What if a computer disc held a code so powerful that it could change the world forever? While translating the Dead Sea Scrolls, a professor discovers a hidden formula that not only unlocks ... See full summary »
Maria Conchita Alonso,
Four college students and an Iraq War vet, lost on a desert highway, encounter a terrified young woman with a black van on her trail. They survive the ensuing chase but their car doesn't, ... See full summary »
Scott L. Schwartz
The anti-terrorist Delta Force is called into action once again in this thriller, concerning a crazed genius who threatens to unleash a biological weapon with the power to kill everyone in New York City.
Dozens of American cargos with high valuable goods have disappeared, probably attacked by modern pirates. The United States decide to mobilize a team of expert SWAT, with Mike Bradley as ... See full summary »
Neurophysicist Calvin Gordon can assimilate anyone's DNA and relive a moment of their life, using the genetic memory of learned and experienced memories locked in the DNA, making people resemble their parents and grandparents.
Quinn K. Redeker
Securely within the grasp of a midlife crisis and disillusioned with the legal profession, a once proud attorney goes through the motions of yet another tedious deposition; but when ... See full summary »
DIVORCE TEXAS STYLE is about four men, four women and a Texas legend that says: if somebody wants a divorce in Texas, someone has to die. With two detectives hot on their trail, the four ... See full summary »
Marshall R. Teague
J.J. is a rookie in the Sheriff's Department and the first black officer at that station. Racial tensions run high in the department as some of J.J.'s fellow officers resent his presence. ... See full summary »
After causing a loss of almost one billion dollars in his company, the shoe designer Drew Baylor decides to commit suicide. However, in the exact moment of his act of despair, he receives a phone call from his sister telling him that his beloved father had just died in Elizabethtown, and he should bring him back since his mother had problem with the relatives of his father. He travels in an empty red eye flight and meets the attendant Claire Colburn, who changes his view and perspective of life. Written by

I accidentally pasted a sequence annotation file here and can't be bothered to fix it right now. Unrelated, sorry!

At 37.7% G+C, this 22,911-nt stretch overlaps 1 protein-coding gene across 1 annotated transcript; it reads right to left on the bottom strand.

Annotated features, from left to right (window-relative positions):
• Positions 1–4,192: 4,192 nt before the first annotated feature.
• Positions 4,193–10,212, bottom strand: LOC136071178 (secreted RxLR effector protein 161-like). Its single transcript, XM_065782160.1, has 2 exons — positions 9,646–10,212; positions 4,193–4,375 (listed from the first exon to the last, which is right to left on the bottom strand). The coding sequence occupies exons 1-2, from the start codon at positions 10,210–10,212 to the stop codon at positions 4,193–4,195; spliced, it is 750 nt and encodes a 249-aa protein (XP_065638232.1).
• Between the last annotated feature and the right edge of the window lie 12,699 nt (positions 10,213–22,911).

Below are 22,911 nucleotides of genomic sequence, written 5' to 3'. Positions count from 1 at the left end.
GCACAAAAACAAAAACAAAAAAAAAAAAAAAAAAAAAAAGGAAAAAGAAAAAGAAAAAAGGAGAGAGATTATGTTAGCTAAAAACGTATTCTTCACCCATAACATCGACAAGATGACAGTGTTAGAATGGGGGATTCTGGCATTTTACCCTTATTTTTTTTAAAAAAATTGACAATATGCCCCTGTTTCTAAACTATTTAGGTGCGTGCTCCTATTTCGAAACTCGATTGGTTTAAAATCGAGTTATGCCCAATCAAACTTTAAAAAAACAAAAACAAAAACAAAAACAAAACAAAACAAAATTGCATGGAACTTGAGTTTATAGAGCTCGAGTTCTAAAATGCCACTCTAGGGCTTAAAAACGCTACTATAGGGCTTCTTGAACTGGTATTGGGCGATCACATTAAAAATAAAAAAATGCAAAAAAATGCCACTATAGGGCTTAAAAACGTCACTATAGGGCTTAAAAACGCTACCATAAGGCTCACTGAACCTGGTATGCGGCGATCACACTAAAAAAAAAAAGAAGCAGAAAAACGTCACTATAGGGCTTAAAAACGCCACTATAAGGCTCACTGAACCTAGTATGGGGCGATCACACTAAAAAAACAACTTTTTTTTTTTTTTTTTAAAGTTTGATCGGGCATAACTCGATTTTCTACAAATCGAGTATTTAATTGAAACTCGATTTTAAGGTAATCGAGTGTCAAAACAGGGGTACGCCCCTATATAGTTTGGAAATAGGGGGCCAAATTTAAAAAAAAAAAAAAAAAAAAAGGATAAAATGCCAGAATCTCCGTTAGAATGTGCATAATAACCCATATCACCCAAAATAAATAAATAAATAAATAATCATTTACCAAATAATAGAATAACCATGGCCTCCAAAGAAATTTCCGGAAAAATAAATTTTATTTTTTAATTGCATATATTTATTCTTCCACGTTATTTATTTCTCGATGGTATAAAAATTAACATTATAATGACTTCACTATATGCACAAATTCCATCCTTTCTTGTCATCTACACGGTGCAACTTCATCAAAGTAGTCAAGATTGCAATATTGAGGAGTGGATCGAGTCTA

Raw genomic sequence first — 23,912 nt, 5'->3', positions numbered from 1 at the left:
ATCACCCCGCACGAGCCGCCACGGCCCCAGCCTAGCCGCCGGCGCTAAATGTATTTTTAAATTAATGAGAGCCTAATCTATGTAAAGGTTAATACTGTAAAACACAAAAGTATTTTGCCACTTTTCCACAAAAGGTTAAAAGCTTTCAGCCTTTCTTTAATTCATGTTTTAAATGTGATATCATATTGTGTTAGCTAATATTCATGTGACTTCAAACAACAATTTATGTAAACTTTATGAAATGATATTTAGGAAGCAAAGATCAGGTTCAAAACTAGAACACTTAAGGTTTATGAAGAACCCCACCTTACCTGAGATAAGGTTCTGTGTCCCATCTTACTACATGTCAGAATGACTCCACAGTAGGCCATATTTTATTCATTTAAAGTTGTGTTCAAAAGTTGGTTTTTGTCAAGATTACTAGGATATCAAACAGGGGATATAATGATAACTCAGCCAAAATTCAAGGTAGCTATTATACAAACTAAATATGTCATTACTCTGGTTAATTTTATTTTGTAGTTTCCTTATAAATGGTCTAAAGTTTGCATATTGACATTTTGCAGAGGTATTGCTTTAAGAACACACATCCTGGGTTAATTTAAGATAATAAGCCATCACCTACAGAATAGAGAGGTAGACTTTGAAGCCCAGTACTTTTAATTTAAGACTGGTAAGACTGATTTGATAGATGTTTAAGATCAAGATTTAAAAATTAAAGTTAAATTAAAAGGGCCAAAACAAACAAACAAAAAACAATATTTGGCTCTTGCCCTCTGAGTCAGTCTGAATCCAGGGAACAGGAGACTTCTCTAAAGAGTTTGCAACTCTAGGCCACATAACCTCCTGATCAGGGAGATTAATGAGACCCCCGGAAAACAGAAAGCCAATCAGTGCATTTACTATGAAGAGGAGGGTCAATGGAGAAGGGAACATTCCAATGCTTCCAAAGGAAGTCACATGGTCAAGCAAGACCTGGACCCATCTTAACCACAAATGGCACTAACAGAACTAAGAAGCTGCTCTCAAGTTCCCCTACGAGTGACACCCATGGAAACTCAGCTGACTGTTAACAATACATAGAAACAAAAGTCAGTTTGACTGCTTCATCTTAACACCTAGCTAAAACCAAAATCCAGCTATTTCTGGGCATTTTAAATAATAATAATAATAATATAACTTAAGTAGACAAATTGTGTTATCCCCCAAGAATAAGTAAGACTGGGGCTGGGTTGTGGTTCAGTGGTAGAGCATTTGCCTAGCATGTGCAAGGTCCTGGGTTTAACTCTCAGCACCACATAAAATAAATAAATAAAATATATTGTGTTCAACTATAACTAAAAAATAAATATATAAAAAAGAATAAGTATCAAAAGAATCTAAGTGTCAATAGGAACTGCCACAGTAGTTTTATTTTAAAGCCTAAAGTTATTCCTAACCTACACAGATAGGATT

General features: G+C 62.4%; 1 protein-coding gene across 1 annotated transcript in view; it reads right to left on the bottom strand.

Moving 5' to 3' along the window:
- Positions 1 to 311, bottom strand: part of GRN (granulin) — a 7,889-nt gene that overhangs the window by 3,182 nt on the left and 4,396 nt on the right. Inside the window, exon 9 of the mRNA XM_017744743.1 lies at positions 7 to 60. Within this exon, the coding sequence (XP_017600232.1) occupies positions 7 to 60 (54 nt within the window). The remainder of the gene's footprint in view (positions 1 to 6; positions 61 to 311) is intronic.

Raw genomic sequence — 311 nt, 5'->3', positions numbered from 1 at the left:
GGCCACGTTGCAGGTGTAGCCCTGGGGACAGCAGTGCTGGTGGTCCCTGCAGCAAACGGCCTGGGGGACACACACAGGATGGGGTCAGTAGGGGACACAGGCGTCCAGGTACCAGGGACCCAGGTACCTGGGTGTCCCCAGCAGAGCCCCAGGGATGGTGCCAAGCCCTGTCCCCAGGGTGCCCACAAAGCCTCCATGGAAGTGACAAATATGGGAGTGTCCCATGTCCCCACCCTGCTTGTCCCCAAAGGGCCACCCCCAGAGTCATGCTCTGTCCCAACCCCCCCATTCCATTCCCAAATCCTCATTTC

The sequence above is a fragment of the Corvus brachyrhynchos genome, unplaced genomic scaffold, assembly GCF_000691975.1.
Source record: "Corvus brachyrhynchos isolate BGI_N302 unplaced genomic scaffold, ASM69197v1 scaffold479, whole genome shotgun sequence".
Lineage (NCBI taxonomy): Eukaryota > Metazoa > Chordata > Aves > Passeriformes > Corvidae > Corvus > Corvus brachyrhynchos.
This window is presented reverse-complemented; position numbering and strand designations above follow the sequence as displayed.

Claudio Carvalho, Rio de Janeiro, Brazil
When Drew is driving through Louisville on his way to Elizabethtown from the airport, he's actually going in the wrong direction. Cameron Crowe did this to give the scene more character. The actual route is pretty remote without much scenery. See more »
After Orlando Bloom gets off plane he gets lost in his car. He starts banging the wheel in frustration. While filmed from the inside of the car you see a fence in the background. In the exterior shot of the car the fence is on the opposite side. See more »
[receiving returning good]
Welcome back, boys.
As somebody once said, there's a difference between a failure and a fiasco. A failure is simply the non-present of success. Any fool can accomplish failure. But a fiasco, a fiasco is a disaster of mythic proportions. A fiasco is a folktale told to others, that makes other people feel more... alive. Because it didn't happen to them.
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This film opens with the 1954 "VistaVision" Paramount Pictures logo - instead of the new 'live-action' one. This logo was used at the head of all Paramount films released from the mid-1950s through to 1986. See more »
I love Cameron Crowe. Let's make that absolutely clear. The casting of his movies is superb not to mention the writing or the sound tracks. Here, however, in Elizabethtown, the leading man is a hole on the screen. No charisma, no projection, no involvement. I'm not a teenage girl, I grant you that, but I don't think Cameron Crowe made this film for teenage girls. There was something about returning, about rediscovering and/or perhaps about first love. Elizabethtown aims higher than most teenage bound movies. The comatose performance of Orlando Bloom makes everyone else appear as if they were high on something. Billy Wilder is always a little bit present in Cameron Crowe's movies and Kirstin Dunst's character is a Wilder character if I ever saw one. I kept seeing the young Shirley MacLaine, or longing for, I should say. Dunst is an interesting actress but here she has to work with a wooden leading man, so that piece of miscasting throws the whole well intentioned enterprise way off course. Never mind, my love and admiration for Crowe will survive this one.
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